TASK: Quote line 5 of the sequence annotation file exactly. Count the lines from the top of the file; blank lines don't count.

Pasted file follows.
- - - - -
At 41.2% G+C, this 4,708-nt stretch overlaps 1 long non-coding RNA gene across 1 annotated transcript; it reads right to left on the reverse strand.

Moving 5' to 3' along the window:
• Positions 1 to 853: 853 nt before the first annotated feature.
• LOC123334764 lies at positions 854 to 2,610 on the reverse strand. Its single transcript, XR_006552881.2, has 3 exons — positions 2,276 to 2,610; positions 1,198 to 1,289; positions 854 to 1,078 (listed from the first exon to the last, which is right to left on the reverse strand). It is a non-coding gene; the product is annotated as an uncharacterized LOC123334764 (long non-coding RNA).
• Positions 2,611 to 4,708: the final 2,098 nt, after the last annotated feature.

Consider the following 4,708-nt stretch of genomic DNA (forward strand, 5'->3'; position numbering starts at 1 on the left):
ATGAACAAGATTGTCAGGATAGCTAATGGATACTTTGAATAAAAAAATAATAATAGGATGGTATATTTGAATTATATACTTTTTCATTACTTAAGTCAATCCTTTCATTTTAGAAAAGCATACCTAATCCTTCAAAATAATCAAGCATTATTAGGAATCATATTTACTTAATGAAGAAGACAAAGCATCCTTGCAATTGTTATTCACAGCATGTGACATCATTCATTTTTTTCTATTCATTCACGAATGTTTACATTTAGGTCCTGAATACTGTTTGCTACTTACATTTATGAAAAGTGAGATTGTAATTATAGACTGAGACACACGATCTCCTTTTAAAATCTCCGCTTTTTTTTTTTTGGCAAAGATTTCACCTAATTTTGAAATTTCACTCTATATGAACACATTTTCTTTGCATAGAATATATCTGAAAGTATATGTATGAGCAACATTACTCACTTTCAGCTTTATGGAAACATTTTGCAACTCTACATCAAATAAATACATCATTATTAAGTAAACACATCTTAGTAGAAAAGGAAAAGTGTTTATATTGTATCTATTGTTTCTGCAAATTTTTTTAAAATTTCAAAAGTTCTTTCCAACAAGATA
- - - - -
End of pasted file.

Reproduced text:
• Positions 2,611 to 4,708: the final 2,098 nt, after the last annotated feature.